A British judge has rejected a US request to extradite WikiLeaks founder Julian Assange to America, ruling that such a move would be “oppressive” by reason of his mental health.
The 49-year-old Australian has been charged in the US under the Espionage Act for his role in publishing classified military and diplomatic cables.
“I have decided that extradition would be oppressive and I order his discharge,” judge Vanessa Baraitser said in her ruling Monday.
Despite ruling that Assange would be afforded a “fair trial” in the event of extradition to the United States, the judge considered that the “special administrative measures” Assange would most likely be held in would have a severe, negative impact on his mental health.
Baraitser said Assange had “remained either severely or moderately clinically depressed,” throughout his stay at London’s Belmarsh prison and that he was now considered a suicide risk.
She also said that the increased isolation he would face in detention in the US would further increase that risk, adding that Assange had the intellect to circumvent anti-suicidal measures that would be put in place.
In her full ruling, published online, Baraitser wrote: “I accept that oppression as a bar to extradition requires a high threshold … However, I am satisfied that, in these harsh conditions, Mr. Assange’s mental health would deteriorate causing him to commit suicide with the ‘single minded determination’ of his autism spectrum disorder.”
“I find that the mental condition of Mr. Assange is such that it would be oppressive to extradite him to the United States of America,” she added.
A tightly-packed crowd of supporters celebrated the news outside the Old Bailey in London on Monday, shouting: “Free, free, free, Assange!”
The US said it would appeal against the decision and asked for the WikiLeaks founder to be remanded in custody while that process was ongoing.
“While we are extremely disappointed in the court’s ultimate decision, we are gratified that the United States prevailed on every point of law raised,” Marc Raimondi, acting director of Public Affairs for the US Department of Justice said in a statement. “In particular, the court rejected all of Mr. Assange’s arguments regarding political motivation, political offense, fair trial, and freedom of speech.”
Raimondi added that the department would “continue to seek” Assange’s extradition.
Nick Vamos, a lawyer and former head of extradition at the UK’s Crown Prosecution Service, told CNN that the US government has 10 days to make a formal application to the UK High Court, where all extradition appeals are heard. While there is no automatic right of appeal, Vamos expects that the appeal will be granted, and is likely to be heard in the next two to three months.
Vamos explained that because the US government is appealing, Assange’s legal team will have the opportunity to cross-appeal on the arguments they lost, while the US government will have the opportunity to “provide additional evidence or assurances to the High Court to address the judge’s findings about the likelihood that Assange will commit suicide.”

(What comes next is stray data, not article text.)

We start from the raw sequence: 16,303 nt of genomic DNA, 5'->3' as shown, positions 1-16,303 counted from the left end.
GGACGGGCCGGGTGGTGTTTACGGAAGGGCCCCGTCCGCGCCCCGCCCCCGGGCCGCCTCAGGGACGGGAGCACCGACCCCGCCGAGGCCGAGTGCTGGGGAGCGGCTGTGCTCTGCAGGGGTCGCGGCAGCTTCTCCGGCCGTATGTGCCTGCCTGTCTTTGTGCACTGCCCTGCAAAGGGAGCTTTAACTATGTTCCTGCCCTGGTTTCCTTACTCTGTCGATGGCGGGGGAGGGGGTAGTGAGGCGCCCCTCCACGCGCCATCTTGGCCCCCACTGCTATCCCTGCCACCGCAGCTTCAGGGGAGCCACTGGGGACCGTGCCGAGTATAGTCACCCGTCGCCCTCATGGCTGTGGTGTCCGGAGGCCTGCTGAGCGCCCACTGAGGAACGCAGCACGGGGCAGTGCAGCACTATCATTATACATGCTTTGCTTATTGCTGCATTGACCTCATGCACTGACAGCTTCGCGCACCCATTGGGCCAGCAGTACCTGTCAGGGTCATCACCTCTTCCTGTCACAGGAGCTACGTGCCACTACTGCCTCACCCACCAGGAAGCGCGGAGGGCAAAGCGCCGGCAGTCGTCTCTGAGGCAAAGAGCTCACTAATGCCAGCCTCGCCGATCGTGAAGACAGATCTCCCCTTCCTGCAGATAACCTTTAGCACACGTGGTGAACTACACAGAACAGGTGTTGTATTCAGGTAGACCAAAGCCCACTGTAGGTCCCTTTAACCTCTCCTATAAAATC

“For example, it [the US government] could agree not to detain him in a particular prison or under certain conditions, or to beef up his health care or suicide monitoring,” Vamos said.
On Wednesday, the judge will consider a bail application from Assange’s legal team.
In order for that application to be considered, Assange will have to point to a change in circumstances, such as the Covid-19 risk, rather than the extradition judgment, Vamos said, adding that he expects that the bail application will fail.
Assange’s lawyers and supporters have long argued that the extradition order against him is politically motivated, and that, if carried out, it would have a chilling effect on press freedoms in both the US and the UK.
Speaking outside court on Monday, Kristinn Hrafnsson, WikiLeaks editor-in-chief, said he was concerned that the decision would be appealed and called on US President Donald Trump to “end this now.”
“The fight is not over, it would not be over until Julian goes home,” Hrafnsson said.
Rebecca Vincent, director of international campaigns for Reporters Without Borders (RSF), said the group welcomed the judge’s decision that Assange would not be extradited because of his serious mental health issues, but that they were very concerned about the “substance of the decision.”
“We continue to believe that Mr. Assange has been targeted for his contributions to journalism and until the underlying issues here are addressed other journalists, sources and publishers remain at risk,” Vincent said.
In April 2019, the US charged Assange with “conspiracy to commit computer intrusion,” a charge that carries a maximum sentence of five years. In May 2019, the federal government charged Assange with a further 17 counts under the Espionage Act for his role in publishing classified military and diplomatic cables.
Each of those counts carries a potential sentence of 10 years, meaning that if convicted, Assange could be sentenced to up to 175 years in jail.
The 18-count superseding indictment handed down in the Eastern District of Virginia alleged that Assange actively solicited classified information from former Army intelligence analyst Chelsea Manning, who obtained thousands of pages of classified material and provided Assange with diplomatic State Department cables, Iraq war-related significant activity reports and information related to Guantanamo Bay detainees.